- Since retiring in 2000, Collins has served on the board of the Richmond Memorial Health Foundation and is the current chair. In 2007, the foundation was selected by RWJF, in partnership with the Northwest Health Foundation, as a lead agency in the second phase of its Partners Investing in Nursing’s Future (PIN) program, which helps regional philanthropies develop solutions to the nursing shortage. Collins helped develop the PIN project—the Central Virginia Nurse Leadership Institute—a leadership program for midlevel nurse managers. “If you don’t have good leadership skills, you can get burned out pretty quickly,” Collins explains. “This helps with the retention of the nurses.”
- Collins participated in the RWJF Summit to Build Nursing Education Capacity, co-sponsored by the Center to Champion Nursing in America—an initiative between RWJF, AARP and the AARP Foundation, the U.S. Department of Labor and the Health Resources and Services Administration—to increase the nation’s capacity to educate and retain nurses. Collins lectured on advocacy and messaging, describing how Virginia nurse leaders formed a “Kitchen Cabinet” prior to state elections to educate candidates on nursing and faculty shortages, as a way to illustrate how nurses can impact the political process.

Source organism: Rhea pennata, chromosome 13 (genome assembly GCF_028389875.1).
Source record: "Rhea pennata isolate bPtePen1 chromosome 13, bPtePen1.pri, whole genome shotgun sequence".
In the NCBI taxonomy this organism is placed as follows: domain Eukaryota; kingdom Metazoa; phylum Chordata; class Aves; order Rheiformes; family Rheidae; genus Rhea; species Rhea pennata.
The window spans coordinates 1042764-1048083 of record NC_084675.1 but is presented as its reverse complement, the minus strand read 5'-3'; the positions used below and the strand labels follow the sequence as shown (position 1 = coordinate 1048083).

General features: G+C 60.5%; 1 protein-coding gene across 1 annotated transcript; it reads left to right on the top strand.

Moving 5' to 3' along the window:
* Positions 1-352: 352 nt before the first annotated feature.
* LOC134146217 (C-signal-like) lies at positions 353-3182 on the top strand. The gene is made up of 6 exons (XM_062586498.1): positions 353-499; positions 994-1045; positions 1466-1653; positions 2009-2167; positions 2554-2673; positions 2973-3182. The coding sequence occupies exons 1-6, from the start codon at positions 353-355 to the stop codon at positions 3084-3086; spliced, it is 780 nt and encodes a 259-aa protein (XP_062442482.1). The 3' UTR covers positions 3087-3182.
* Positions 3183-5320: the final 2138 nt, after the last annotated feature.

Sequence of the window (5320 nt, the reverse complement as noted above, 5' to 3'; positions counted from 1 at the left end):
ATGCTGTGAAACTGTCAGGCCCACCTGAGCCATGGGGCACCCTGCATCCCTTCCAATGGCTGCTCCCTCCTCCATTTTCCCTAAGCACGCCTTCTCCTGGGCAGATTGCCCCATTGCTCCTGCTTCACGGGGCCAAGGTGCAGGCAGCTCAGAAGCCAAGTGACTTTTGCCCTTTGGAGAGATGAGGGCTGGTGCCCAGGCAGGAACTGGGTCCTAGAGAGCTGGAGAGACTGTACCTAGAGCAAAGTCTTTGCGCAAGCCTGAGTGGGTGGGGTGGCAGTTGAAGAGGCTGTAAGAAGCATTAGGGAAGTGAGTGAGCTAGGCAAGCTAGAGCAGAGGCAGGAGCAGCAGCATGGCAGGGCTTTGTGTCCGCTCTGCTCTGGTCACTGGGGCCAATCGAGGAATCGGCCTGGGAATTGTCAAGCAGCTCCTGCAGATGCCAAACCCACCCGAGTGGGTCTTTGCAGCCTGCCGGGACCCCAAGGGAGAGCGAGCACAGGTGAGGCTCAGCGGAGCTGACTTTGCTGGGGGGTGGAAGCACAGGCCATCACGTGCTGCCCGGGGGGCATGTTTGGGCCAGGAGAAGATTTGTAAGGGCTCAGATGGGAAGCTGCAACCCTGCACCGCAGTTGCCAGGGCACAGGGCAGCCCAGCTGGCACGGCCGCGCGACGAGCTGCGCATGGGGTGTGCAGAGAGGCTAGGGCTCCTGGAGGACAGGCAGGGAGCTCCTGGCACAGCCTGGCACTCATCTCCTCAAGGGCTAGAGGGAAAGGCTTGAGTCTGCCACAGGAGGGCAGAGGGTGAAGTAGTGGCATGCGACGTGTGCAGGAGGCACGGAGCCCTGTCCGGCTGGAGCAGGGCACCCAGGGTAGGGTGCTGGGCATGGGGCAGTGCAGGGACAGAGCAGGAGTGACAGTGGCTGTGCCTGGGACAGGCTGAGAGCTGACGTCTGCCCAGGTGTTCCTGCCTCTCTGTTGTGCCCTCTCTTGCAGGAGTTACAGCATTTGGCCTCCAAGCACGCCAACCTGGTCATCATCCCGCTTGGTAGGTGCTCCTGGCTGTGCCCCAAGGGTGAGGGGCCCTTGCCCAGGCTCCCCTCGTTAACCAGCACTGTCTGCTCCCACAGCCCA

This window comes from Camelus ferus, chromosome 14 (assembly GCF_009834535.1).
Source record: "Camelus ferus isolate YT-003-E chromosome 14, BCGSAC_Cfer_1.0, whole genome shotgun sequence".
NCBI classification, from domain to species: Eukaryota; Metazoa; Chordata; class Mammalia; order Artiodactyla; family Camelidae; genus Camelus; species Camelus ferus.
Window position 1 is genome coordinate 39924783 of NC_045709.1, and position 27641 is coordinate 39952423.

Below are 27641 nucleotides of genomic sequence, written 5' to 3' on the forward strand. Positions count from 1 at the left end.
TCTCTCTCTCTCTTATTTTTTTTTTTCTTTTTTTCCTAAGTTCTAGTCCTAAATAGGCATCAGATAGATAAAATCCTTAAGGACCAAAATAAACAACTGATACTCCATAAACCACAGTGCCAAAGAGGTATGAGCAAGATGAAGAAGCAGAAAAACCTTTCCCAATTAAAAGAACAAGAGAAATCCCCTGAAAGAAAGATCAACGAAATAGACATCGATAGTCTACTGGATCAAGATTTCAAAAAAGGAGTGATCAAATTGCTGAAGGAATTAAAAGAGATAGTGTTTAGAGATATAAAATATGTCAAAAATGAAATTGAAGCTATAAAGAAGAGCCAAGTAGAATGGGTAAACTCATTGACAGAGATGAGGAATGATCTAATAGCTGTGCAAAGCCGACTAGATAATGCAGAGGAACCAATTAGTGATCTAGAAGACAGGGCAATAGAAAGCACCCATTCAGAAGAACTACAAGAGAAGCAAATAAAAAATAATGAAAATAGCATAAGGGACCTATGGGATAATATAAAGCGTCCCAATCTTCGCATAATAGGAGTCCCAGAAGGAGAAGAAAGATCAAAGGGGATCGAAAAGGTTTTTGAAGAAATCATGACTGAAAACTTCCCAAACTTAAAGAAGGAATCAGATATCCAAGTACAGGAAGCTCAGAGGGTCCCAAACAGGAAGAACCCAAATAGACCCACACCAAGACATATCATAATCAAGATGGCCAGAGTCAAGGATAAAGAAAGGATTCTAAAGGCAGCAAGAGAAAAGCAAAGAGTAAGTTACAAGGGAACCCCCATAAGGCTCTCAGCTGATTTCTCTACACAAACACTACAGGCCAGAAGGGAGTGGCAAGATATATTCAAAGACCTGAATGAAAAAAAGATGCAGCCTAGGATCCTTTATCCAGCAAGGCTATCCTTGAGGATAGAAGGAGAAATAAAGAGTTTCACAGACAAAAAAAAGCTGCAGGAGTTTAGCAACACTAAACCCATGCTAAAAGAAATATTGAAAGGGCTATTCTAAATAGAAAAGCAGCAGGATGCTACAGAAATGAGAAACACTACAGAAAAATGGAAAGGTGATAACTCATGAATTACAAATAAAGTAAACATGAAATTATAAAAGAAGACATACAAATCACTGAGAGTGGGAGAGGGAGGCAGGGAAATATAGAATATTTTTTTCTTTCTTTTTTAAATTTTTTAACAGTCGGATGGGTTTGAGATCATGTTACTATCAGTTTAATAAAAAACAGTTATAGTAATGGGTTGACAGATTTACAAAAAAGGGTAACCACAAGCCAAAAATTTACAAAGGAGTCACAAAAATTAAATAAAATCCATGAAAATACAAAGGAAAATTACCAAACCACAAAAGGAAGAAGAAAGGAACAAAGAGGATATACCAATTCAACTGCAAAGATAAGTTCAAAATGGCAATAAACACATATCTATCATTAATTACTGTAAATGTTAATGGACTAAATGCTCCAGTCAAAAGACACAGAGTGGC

- Recently Collins and her colleagues in Virginia were selected to participate in RWJF’s Nurse Leaders in the Boardroom project, which seeks to strengthen health care organizations by placing top nurse executives on key boards around the country.
“It is amazing, isn’t it?” says Collins. “Starting with the Health Policy Fellowship, RWJF has been beautifully woven throughout my career. It has been a wonderful ride.”
RWJF perspective: Since 1973, the Robert Wood Johnson Health Policy Fellows Program has given exceptional midcareer health and behavior science professionals an opportunity to better understand health policy at the federal level. After an extensive orientation, fellows seek work placements in government—most choosing a congressional office—where they contribute to research, drafting legislation, briefings and other vital policy-related activities.
“The RWJF Health Policy Fellows Program is a flagship program for the Foundation and one important way we seek to improve the health and health care of all Americans,” says Michael Painter, J.D., M.D., senior program officer and himself a 2003 RWJF Health Policy Fellow. “It is critically important that health care professionals—physicians, nurses, behavioral scientists and others—realize that they can and must play important roles in promoting impactful, positive, informed change. The program provides a great way to help them learn how to do that and to learn firsthand the important relationship between politics and policy. I absolutely could not do what I am today without that experience.”